CONT C. Continue a program that has been interrupted by pressing ESCAPE. The program resumes where it left off. You cannot continue a program if you have edited it. In that event, you'll have to restart your program by typing RUN.
CLOAD CL. In the original Level I BASIC, this loaded a program from casssette.
CSAVE CS. In the original Level I BASIC, this saved your program to a casssette.
Statement Abbreviation Description

Output and graphics commands

CLS none Clears the screen and moves the cursor back to the upper left hand corner.
PRINT [...] P. [...] Prints a message or the contents of a variable. Can also be used to position the cursor. Full syntax details are listed separately below.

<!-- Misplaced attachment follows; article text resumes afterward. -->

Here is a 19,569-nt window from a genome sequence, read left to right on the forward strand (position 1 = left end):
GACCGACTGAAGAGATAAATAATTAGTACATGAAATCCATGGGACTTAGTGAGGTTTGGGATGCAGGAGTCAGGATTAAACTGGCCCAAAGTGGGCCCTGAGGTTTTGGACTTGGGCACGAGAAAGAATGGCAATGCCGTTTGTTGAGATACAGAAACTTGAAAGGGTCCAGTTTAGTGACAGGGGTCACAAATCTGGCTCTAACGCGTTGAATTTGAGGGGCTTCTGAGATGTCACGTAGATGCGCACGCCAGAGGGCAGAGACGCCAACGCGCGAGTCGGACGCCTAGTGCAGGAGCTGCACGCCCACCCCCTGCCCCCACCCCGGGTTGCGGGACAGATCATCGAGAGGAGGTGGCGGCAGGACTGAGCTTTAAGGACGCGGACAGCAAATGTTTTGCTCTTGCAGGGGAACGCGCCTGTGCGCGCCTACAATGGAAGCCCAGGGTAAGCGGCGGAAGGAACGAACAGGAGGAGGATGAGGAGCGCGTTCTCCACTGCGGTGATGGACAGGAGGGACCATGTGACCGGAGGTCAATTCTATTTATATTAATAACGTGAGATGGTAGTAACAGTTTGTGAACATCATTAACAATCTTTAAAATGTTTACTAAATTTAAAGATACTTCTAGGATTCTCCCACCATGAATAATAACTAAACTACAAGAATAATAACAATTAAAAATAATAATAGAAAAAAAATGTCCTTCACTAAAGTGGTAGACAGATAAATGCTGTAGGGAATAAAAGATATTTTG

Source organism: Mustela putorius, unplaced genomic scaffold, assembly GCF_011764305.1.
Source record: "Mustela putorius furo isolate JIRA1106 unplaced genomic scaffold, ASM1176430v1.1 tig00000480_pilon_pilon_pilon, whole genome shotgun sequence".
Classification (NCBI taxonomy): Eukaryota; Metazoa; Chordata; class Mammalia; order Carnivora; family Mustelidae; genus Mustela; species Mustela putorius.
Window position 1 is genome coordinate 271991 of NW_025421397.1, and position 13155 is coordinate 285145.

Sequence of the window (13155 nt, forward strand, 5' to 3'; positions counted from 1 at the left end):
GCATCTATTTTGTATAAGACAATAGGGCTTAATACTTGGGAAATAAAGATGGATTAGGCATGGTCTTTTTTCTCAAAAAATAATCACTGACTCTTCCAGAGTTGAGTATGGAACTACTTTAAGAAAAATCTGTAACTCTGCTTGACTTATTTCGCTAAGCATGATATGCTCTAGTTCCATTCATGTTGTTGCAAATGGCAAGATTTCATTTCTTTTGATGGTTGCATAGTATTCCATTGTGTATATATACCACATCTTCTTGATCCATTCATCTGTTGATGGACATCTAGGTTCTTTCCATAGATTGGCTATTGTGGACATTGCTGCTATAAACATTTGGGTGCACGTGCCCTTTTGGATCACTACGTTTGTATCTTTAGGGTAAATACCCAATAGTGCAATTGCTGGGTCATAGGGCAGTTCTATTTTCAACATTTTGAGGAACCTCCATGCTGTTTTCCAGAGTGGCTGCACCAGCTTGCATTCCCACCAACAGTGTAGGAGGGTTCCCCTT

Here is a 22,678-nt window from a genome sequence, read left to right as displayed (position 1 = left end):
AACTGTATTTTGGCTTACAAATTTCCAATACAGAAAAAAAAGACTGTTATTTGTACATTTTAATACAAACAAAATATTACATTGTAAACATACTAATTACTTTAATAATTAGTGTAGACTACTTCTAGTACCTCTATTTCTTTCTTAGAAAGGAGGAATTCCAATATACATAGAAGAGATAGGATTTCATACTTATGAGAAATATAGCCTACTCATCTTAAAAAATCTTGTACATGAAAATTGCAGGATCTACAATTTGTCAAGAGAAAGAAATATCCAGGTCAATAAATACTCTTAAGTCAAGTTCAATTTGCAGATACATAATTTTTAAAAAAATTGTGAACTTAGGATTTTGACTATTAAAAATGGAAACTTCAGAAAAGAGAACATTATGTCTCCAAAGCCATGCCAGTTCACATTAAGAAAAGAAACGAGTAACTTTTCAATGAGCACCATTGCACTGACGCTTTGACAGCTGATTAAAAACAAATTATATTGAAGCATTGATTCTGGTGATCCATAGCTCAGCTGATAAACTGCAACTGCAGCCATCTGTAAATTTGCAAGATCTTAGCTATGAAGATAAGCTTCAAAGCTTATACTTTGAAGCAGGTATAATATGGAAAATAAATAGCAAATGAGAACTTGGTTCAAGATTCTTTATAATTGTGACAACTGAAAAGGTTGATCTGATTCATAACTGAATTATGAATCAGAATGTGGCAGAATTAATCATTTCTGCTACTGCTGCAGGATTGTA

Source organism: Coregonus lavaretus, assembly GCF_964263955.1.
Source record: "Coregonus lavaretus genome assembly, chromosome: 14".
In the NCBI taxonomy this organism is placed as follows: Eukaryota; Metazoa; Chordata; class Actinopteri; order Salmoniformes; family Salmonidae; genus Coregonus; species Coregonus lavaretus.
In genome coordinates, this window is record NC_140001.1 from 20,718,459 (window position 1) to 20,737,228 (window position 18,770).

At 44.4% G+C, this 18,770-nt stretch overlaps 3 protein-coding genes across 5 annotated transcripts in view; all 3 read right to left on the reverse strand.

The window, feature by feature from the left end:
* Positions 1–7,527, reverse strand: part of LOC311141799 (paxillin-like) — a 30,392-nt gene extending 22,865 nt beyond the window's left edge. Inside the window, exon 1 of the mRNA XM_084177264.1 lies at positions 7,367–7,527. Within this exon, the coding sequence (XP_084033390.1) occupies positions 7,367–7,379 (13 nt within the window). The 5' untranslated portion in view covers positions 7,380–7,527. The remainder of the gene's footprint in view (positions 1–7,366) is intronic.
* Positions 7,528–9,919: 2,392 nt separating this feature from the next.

SET(x,y) S.(x,y) Draws a pixel at the screen coordinate (x,y) where (0,0) is the upper-left corner, (127,0) is the upper-right corner, and (127,47) is the lower right corner.
RESET(x,y) R.(x,y)
or
RE.(x,y)
Equivalent to SET, but clears the pixel at (x,y) (i.e. sets it to black). If used as an immediate command (i.e. at the READY prompt without being preceeded by a line number) you should use the RE. abbreviation instead of R. so as to avoid confusion with RUN.
Statement Abbreviation Description

Setting variables

LET v = x L. v = x
or
v = x
Set variable v (can be a numeric variable A-Z, an array element A(n) or a string A$ or B$) to the value or expression x. (e.g. "LET A=2:LET B=1/A:LET A$=DOG") With strings, quotes are not necessary if it is the last statement on a line and the string value does not contain a comma. The word LET may be omitted, as it is implicit when the = sign follows a variable name at the start of statement..